The Beauties of Scotland: Containing a Clear and Full Account of the Agriculture, Commerce, Mines, and Manufactures; of the Population, Cities, Towns, Villages, &c. of Each County ...
Thomson Bonar and John Brown [and 7 others], 1805
QuŔ en diuen els usuaris - Escriviu una ressenya
No hem trobat cap ressenya als llocs habituals.
Altres edicions - Mostra-ho tot
acres ancient Antiquities appears banks beautiful border borough building built called carried castle cattle church coal coast common consequence considerable consists contains continued covered crop distance district Earl east England English erected existed extensive extremely falls farm farmers feet four frequently Galloway give grain ground height hill importance improvement inhabitants kind King known land late length less lime loch Lord manner manufactures March means mentioned miles Minerals moss mountains nature nearly neighbourhood notice obtained parish pass persons plants Population possession present probably produce quantity quarter received remains remarkable rendered rise river road rock ruins runs Scotland seen sheep side situated soil sort spring stands stone strong supposed tion tower town ture Tweed village walls whole wood
PÓgina 506 - Then kneeling down, to Heaven's Eternal King, The saint, the father, and the husband prays : Hope " springs exulting on triumphant wing," That thus they all shall meet in future days : There ever bask in uncreated rays, No more to sigh, or shed the bitter tear, Together hymning their Creator's praise, In such society, yet still more dear ; While circling time moves round in an eternal sphere.
PÓgina 505 - The sire turns o'er, wi' patriarchal grace, The big ha'-Bible, ance his father's pride : His bonnet rev'rently is laid aside, His lyart haffets wearing thin an' bare ; Those strains that once did sweet in Zion glide, He wales a portion with judicious care, And " Let us worship God !
PÓgina 506 - Perhaps the Christian volume is the theme: How guiltless blood for guilty man was shed; How He Who bore in Heaven the second name Had not on earth whereon to lay His head; How His first followers and servants sped; The precepts sage they wrote to many a land; How he, who lone in Patmos banished, Saw in the sun a mighty angel stand, And heard great Bab'lon's doom pronounced by Heaven's command. Then kneeling down to Heaven's Eternal King, The saint, the father, and the husband prays; Hope 'springs...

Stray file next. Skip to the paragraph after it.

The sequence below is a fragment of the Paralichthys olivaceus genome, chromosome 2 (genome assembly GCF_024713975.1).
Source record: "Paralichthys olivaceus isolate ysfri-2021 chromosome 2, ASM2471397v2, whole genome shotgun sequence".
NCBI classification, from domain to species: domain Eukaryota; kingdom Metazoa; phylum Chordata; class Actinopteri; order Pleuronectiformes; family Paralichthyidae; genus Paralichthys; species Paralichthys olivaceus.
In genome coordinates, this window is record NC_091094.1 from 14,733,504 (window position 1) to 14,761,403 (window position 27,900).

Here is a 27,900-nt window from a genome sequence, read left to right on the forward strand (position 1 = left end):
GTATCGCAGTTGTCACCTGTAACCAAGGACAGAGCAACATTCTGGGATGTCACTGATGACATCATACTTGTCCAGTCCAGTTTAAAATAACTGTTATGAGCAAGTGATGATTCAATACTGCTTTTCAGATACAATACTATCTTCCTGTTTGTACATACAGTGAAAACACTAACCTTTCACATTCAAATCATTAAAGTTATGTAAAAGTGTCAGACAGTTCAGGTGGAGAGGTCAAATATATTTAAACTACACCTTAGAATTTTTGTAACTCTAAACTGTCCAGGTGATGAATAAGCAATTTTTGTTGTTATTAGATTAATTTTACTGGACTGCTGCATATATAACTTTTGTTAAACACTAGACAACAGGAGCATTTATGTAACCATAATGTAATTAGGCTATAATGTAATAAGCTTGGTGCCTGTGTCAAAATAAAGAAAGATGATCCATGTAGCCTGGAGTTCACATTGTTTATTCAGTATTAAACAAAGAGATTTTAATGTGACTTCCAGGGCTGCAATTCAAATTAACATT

PÓgina 516 - This sum came very seasonably, as I was thinking of indenting myself, for want of money to procure my passage. As soon as I was master of nine guineas, the price of wafting me to the torrid zone, I took a steerage passage in the first ship that was to sail...
PÓgina 506 - Compared with this, how poor religion's pride, In all the pomp of method, and of art, When men display to congregations wide Devotion's every grace, except the heart!
PÓgina 516 - I had been for some days skulking from covert to covert, under all the terrors of a jail; as some ill-advised people had uncoupled the merciless pack of the law at my heels. I had taken the last farewell of my few friends; my chest was on the road to Greenock; I had composed the last song I should ever measure in Caledonia — "The Gloomy Night Is Gathering Fast,
PÓgina 326 - Navarre, that day six weeks, by nine o'clock in the morning, when he would attend them and be ready to answer to whatever should be proposed to him in any art or science, and in any of these twelve languages : Hebrew, Syriac, Arabic, Greek, Latin, Spanish, French, Italian, English, Dutch, Flemish, and Sclavonian ; and this either in verse or prose, at the discretion of the disputant.
PÓgina 106 - His numbers, his pauses, his diction, are of his own growth, without transcription, without imitation. He thinks in a peculiar train, and he thinks always as a man of genius ; he looks round on nature and on life with the eye which nature bestows only on a poet ; the eye that distinguishes, in every thing presented to its view, whatever there is on which imagination can delight to be detained, and with a mind that at once comprehends the vast, and attends to the minute. The reader of the Seasons...
PÓgina 513 - Ayr; and in 1773 Robert Burns came to board and lodge with me for the purpose of revising English grammar, &c., that he might be better qualified to instruct his brothers and sisters at home. He was now with me day and night, in school, at all meals, and in all my walks.
PÓgina 511 - Robert, and his younger brother Gilbert, had been grounded a little in English before they were put under my care. They both made a rapid progress in reading, and a tolerable progress in writing. In reading, dividing words into syllables by rule, spelling without book, parsing sentences, 8cc.